NEW YORK, United States — There’s no question the past year has been a difficult one for luxury brands. In 2015, the global market for personal luxury goods grew to €253 billion (about $284 billion), up only 1 percent on the previous year in real growth terms, according to a report by Bain & Company, a global consulting firm. “The luxury market is stuck in a holding pattern for the foreseeable future,” says Claudia D’Arpizio, a Bain partner and the principal author of the study, which cites slow US holiday sales, decreased tourism in Europe, instability in the Middle East and the downturn in China as prime factors behind the slow growth.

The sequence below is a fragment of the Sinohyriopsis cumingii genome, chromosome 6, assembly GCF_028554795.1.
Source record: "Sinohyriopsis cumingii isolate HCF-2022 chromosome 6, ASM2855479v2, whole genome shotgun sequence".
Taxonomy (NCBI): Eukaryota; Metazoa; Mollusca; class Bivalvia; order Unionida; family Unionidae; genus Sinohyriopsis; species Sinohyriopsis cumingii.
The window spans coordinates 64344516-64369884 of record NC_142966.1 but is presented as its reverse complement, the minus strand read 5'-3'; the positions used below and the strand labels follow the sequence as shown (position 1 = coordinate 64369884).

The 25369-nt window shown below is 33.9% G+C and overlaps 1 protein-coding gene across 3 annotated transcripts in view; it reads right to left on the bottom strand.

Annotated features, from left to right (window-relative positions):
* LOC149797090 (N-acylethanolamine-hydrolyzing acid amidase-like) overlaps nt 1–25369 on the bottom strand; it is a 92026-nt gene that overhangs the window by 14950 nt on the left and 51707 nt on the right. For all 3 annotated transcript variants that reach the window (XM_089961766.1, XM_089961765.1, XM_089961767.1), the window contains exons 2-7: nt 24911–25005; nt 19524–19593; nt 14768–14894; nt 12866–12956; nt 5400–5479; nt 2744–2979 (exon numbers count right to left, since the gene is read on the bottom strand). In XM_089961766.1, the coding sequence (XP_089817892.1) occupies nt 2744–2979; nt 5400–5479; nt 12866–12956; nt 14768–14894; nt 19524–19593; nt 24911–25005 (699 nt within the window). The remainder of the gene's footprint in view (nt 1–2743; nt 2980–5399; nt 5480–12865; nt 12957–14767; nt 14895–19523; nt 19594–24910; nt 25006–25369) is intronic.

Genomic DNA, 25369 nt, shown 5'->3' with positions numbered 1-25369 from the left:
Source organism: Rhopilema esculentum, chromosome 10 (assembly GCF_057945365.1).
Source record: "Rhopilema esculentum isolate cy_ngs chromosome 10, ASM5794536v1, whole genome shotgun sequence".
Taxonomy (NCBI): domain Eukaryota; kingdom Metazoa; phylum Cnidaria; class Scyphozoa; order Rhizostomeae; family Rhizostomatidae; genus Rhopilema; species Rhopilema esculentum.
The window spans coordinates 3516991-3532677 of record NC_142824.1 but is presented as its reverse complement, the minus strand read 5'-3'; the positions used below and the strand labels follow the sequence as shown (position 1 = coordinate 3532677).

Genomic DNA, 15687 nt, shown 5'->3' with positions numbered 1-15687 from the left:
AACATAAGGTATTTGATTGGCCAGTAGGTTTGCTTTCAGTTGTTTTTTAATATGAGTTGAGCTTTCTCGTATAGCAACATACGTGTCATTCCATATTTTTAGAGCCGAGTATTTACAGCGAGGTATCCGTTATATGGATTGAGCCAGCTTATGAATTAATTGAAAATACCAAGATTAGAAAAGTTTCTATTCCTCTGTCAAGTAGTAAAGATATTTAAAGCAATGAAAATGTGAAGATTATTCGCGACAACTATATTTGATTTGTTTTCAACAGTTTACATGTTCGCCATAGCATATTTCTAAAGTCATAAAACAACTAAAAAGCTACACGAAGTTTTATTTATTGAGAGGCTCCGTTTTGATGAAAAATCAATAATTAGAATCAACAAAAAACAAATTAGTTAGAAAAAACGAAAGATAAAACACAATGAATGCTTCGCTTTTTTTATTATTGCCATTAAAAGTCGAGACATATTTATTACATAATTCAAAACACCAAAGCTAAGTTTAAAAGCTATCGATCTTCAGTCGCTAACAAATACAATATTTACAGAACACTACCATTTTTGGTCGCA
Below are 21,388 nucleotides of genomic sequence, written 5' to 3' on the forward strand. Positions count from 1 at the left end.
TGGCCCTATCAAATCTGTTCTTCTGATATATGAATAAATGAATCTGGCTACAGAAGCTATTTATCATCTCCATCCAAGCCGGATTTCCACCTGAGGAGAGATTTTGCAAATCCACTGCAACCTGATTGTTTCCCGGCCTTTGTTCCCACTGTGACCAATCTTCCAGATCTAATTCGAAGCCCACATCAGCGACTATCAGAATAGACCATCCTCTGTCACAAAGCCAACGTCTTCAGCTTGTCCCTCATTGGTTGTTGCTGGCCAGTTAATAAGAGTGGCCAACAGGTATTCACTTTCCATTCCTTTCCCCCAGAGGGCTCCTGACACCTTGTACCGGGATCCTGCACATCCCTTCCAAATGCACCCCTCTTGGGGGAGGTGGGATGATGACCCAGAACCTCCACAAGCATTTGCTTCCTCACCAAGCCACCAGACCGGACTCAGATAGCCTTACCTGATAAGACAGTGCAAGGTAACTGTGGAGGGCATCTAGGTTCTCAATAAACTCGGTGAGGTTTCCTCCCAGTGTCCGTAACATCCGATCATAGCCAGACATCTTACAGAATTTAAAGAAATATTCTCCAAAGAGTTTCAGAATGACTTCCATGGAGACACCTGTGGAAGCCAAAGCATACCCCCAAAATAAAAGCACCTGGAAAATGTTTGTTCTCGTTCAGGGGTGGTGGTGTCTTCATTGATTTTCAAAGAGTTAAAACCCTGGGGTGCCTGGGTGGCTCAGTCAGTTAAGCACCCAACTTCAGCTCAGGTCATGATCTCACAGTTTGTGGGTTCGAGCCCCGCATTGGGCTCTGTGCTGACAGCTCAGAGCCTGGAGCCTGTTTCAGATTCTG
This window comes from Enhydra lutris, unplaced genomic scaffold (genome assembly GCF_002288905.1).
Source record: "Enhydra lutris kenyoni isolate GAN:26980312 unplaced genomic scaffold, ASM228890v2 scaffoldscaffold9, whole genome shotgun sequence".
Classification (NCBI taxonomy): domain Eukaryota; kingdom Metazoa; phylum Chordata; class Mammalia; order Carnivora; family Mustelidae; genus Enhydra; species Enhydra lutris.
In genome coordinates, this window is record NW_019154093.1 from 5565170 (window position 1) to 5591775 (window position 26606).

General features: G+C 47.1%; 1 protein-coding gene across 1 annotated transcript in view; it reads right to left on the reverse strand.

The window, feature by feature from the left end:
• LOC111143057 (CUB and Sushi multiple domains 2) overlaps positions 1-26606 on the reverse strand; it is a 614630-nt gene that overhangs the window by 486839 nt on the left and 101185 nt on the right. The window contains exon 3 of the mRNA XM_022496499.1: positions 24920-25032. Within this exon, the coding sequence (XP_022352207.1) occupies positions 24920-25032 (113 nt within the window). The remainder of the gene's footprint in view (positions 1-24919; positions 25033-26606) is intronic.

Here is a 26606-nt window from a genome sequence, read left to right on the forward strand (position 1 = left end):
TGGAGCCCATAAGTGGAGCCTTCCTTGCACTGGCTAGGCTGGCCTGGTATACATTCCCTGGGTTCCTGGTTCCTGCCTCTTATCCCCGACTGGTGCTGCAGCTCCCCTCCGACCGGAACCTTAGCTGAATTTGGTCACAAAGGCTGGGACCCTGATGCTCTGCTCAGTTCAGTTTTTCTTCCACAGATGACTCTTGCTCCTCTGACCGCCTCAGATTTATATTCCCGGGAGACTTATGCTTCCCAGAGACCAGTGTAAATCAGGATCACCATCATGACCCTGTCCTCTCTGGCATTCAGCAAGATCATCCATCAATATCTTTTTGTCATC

In the current climate, even elite luxury brands like Chanel and Hermès — which emerged from the Great Recession virtually unscathed and were once thought to be immune to market headwinds — are showing signs of distress. Chanel International BV, one of Chanel’s holding companies, recently made a filing with Kamer van Koophandel, the Dutch chamber of commerce, reporting revenue of $6.24 billion in 2015, a 17 percent drop from the previous year. Operating profits were $1.6 billion, down 23 percent from 2014. It’s hard to know which parts of Chanel’s total business the filing covers, making it impossible to discern overall sales performance for this privately held brand, owned by the secretive Alain and Gerard Wertheimer. But around the same time, Chanel also filed numbers in France for its beauty business, showing revenues of €2.6 billion ($2.9 billion) in 2015, down 21 percent on the year before.